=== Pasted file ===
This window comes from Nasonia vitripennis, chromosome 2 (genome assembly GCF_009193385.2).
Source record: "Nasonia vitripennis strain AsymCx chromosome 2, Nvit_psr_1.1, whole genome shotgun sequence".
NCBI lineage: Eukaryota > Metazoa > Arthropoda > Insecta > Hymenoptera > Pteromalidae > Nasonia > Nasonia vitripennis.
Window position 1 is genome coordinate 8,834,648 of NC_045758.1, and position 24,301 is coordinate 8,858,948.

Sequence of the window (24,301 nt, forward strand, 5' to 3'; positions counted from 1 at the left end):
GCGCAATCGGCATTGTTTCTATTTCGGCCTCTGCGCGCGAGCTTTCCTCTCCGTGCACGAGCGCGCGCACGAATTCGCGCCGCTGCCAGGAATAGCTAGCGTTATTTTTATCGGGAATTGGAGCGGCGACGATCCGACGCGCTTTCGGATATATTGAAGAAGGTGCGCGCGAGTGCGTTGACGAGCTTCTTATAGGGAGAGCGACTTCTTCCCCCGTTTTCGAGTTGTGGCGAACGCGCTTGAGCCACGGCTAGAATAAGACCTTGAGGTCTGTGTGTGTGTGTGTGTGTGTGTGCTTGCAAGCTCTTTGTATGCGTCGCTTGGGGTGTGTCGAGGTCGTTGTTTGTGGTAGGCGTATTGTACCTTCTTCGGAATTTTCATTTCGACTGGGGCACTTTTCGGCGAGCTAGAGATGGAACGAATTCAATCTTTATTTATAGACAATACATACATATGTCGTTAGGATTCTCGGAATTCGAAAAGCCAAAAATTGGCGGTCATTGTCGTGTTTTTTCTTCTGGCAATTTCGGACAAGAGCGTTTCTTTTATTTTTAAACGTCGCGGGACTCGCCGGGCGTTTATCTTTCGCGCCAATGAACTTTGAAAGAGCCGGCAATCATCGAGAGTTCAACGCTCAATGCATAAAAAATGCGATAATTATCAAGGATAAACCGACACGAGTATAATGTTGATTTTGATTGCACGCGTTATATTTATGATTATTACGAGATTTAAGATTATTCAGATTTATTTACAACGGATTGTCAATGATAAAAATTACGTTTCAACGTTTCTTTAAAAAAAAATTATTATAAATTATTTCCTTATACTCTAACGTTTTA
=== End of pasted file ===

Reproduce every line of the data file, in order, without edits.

This window comes from Nasonia vitripennis, chromosome 2 (genome assembly GCF_009193385.2).
Source record: "Nasonia vitripennis strain AsymCx chromosome 2, Nvit_psr_1.1, whole genome shotgun sequence".
NCBI lineage: Eukaryota > Metazoa > Arthropoda > Insecta > Hymenoptera > Pteromalidae > Nasonia > Nasonia vitripennis.
Window position 1 is genome coordinate 8,834,648 of NC_045758.1, and position 24,301 is coordinate 8,858,948.

Sequence of the window (24,301 nt, forward strand, 5' to 3'; positions counted from 1 at the left end):
GCGCAATCGGCATTGTTTCTATTTCGGCCTCTGCGCGCGAGCTTTCCTCTCCGTGCACGAGCGCGCGCACGAATTCGCGCCGCTGCCAGGAATAGCTAGCGTTATTTTTATCGGGAATTGGAGCGGCGACGATCCGACGCGCTTTCGGATATATTGAAGAAGGTGCGCGCGAGTGCGTTGACGAGCTTCTTATAGGGAGAGCGACTTCTTCCCCCGTTTTCGAGTTGTGGCGAACGCGCTTGAGCCACGGCTAGAATAAGACCTTGAGGTCTGTGTGTGTGTGTGTGTGTGTGTGCTTGCAAGCTCTTTGTATGCGTCGCTTGGGGTGTGTCGAGGTCGTTGTTTGTGGTAGGCGTATTGTACCTTCTTCGGAATTTTCATTTCGACTGGGGCACTTTTCGGCGAGCTAGAGATGGAACGAATTCAATCTTTATTTATAGACAATACATACATATGTCGTTAGGATTCTCGGAATTCGAAAAGCCAAAAATTGGCGGTCATTGTCGTGTTTTTTCTTCTGGCAATTTCGGACAAGAGCGTTTCTTTTATTTTTAAACGTCGCGGGACTCGCCGGGCGTTTATCTTTCGCGCCAATGAACTTTGAAAGAGCCGGCAATCATCGAGAGTTCAACGCTCAATGCATAAAAAATGCGATAATTATCAAGGATAAACCGACACGAGTATAATGTTGATTTTGATTGCACGCGTTATATTTATGATTATTACGAGATTTAAGATTATTCAGATTTATTTACAACGGATTGTCAATGATAAAAATTACGTTTCAACGTTTCTTTAAAAAAAAATTATTATAAATTATTTCCTTATACTCTAACGTTTTA